11. Great post Erica & thanks for sharing it Gluten Dude! There really are some wonderful significant others out there. My husband stuck by my through almost 7 years of dating with lots of medical and food issues – I went gluten free just months before we got engaged and he’s been a prince. The night we got engaged, he had planned out a safe gluten free dinner at a restaurant – called ahead to work out with the chef what was safe – they even had a special menu and table waiting for us when we arrived. The good ones are out there!

    • I don’t mind you adding your site on my blog if you feel it can help people. But if you’re going to use my blog to pimp your site, at least offer something of substance on mine.

      That’s not asking too much…

  12. I just wanted to say that MY cat has to be gluten free because she has some sort of grain allergy/sensitivity that makes her skin fall off badly. I get her BG (Before Grain) food from Petco, or Nature’s Path Green Pea and Duck (she can’t have chicken).

  13. Hey there! I could have sworn I’ve been to this blog before but after browsing through some of the post I realized it’s new to me.
    Anyhow, I’m definitely delighted I found it and I’ll be book-marking and checking back frequently!

  14. I just need to share…your story made me smile bc my hubby was the same. I got diagnosed 6 months into our relationship…6 months after sharing beer and wings watching the game together..when we found out I had celiac I have him the out-told him it would be hard and he didn’t need to deal with it…his reply? He looked at me like I had 10 heads and told me we were in it together..he is amazing…3 1/2 yrs later we are married and he is sometimes more cautious then I am! He will ask 500 questions when we go out and stop me sometimes to make sure I checked something when I become too trusting..
    He is 100% supportive!

    See there are good guys out there…they may be harder to find but when they do…they are the true epitome if Prince Charming!! Good luck!

  15. yes.. good for you.. as a woman is pretty there is always a guy which would take a care of her.. protect her.. and her celiatic disease is not a problem for him..

    but imagine that you are not woman but a man as me – which healthy girl with even bother with a man who is having this problems? There are another 90 men which are ok what means:

    1. Our life will be much more easier
    2. much more lower expenses for foods
    3. OUR kids will have a chance to NOT having this disease..

    I think that you see my point.. this is worst than a cancer for a men..

    options?

    1. ear so much money that lady will just overlook this disease
    2. find a girl with this disease
    3. kill yourself and hope that there will be next life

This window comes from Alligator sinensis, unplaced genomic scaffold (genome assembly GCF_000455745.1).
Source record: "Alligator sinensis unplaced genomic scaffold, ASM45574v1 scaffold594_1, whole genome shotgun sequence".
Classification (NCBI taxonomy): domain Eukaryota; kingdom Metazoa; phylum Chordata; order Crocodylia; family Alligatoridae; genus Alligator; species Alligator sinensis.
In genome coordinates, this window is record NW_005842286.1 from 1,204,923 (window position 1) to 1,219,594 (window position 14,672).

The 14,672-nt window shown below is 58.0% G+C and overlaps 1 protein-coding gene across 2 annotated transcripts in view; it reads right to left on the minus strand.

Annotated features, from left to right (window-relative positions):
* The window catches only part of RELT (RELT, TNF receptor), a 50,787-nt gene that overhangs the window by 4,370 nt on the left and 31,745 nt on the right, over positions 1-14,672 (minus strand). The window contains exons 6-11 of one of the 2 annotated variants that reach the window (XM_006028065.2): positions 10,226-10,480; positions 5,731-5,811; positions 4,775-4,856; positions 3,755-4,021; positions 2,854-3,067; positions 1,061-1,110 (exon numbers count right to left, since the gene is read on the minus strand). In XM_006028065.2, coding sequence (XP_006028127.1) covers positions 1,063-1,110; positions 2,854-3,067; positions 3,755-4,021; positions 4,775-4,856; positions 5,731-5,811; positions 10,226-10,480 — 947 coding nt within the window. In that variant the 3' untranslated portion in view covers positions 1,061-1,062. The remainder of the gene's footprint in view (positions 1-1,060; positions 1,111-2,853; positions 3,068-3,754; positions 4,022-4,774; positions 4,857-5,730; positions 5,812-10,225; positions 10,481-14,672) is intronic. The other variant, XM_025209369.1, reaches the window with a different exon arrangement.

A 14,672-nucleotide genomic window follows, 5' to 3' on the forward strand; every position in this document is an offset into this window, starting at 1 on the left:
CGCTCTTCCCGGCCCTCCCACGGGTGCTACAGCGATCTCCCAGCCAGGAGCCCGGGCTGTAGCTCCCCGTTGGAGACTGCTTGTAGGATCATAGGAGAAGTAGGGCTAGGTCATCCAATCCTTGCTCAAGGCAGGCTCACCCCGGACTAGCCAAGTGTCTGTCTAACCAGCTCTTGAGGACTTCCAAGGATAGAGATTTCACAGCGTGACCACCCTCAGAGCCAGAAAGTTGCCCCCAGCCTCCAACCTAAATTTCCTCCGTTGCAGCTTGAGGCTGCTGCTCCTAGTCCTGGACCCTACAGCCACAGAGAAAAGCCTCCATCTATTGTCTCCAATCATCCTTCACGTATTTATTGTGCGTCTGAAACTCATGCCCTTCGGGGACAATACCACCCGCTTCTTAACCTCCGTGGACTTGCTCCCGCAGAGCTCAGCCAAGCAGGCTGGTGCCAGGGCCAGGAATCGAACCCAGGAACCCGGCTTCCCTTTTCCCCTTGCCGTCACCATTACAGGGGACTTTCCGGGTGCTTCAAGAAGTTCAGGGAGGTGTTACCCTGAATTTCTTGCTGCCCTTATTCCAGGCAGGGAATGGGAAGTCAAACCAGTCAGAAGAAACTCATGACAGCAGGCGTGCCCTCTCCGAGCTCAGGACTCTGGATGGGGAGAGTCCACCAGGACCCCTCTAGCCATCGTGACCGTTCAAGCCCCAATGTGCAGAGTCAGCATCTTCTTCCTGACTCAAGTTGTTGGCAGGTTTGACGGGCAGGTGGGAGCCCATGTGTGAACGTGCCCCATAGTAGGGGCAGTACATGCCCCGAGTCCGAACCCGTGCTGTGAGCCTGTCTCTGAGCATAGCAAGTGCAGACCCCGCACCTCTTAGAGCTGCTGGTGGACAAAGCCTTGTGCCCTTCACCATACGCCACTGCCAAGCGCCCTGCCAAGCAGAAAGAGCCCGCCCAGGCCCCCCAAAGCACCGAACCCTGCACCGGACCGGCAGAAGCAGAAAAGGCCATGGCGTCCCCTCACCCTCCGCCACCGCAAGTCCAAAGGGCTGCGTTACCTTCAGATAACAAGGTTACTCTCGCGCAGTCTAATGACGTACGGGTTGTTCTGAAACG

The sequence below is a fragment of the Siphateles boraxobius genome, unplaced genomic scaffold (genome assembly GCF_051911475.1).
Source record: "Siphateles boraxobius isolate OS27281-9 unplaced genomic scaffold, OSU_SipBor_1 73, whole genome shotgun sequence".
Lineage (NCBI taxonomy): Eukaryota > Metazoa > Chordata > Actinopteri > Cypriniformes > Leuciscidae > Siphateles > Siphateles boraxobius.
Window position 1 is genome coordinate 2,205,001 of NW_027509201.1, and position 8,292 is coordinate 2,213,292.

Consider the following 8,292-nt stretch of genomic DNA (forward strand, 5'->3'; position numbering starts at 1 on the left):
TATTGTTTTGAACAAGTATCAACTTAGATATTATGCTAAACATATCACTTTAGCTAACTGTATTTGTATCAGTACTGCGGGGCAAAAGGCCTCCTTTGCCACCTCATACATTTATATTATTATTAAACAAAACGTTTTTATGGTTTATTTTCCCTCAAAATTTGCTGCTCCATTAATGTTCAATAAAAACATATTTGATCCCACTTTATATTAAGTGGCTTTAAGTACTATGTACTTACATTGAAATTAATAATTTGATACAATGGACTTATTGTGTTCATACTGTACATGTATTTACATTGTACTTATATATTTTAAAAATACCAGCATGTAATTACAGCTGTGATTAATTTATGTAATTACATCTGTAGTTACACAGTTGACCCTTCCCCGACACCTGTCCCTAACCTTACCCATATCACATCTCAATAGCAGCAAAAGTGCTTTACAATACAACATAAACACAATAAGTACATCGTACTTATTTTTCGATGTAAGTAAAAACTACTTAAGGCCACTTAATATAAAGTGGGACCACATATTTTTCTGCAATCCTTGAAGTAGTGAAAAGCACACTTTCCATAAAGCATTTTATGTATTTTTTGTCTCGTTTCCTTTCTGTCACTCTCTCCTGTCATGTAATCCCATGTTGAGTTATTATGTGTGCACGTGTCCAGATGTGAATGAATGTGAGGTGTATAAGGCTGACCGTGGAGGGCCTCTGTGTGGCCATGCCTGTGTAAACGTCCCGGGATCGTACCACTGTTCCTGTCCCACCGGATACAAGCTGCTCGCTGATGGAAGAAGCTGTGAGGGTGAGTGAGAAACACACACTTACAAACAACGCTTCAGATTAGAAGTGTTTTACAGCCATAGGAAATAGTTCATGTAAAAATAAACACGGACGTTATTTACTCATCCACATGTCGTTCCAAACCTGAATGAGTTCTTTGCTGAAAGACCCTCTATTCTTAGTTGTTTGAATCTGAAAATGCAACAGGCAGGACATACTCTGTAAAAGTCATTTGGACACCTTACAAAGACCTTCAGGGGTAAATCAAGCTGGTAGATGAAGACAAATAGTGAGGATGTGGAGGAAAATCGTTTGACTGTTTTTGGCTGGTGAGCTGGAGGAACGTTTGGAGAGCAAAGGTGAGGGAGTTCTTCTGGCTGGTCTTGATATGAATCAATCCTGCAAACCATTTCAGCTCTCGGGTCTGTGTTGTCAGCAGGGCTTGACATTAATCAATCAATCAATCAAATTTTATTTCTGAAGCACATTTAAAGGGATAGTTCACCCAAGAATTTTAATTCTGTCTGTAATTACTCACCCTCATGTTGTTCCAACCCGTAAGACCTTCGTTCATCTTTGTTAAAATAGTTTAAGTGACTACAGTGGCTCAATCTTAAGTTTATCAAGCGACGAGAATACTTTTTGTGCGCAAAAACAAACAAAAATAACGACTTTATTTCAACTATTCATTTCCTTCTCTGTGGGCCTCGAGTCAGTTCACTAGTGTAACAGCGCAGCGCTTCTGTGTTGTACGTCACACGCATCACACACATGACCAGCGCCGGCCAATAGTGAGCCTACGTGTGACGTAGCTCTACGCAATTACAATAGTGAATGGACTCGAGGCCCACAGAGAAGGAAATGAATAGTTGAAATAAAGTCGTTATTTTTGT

.. any other options?

    thanks!!!

    • killme, please don’t be like that!

      If a person truly cares about another, they will change their ways to accommodate the other.

      This goes for a lot more people than just those who are gluten free. Drinkers, messy people, religious/non-religious people, even sports fans all learn this in relationships. When you find someone who wants you to be the best you can be, they will change their habits because they want to. Not because you make them, because they want you as your best self. It takes some time and a lot of patience but I have realized this and love to share it with others.

      Sure, it may be more expensive and create a need to be more creative with how your nourish your body, but it is 100% worth it. It is more difficult to have a gluten free lifestyle, but that doesn’t mean for a second that you should quit because of it. As for passing along the disease, you have no control over that and there is no sense worrying about it now.

      To end, here’s a cheesy quote I adore: “I’m not telling you it’s going to be easy, I’m telling you it’s going to be worth it.”

      You can do it!! It’s going to be hard and I know how much it sucks having to be constantly on the lookout for sneaky glutens but I would rather be happy and healthy any day of the week.

      Good luck on your journey!

      B

  16. Thank you Erica and Glutendude for this amazing post. My first date actually happened a week after my Celiac diagnosis, and it definitely wasn’t easy. I stayed glued to my phone looking up GF options half the time and still managed to get glutened. Gahhh!

    I’m happy to know that it is possible to find a partner while eating gluten free. I’m about to enter the college dating scene so wish me luck! :)

  17. A nice story with a happy ending.
    I am a male coeliac. I’ve been alone forever.
    I can’t tell a women I have a food allergy. They like to go to nice resturants.
    So what do you do? I remain alone. It is very hard to meet a woman who will accept this health issue.
    Dating is bad news.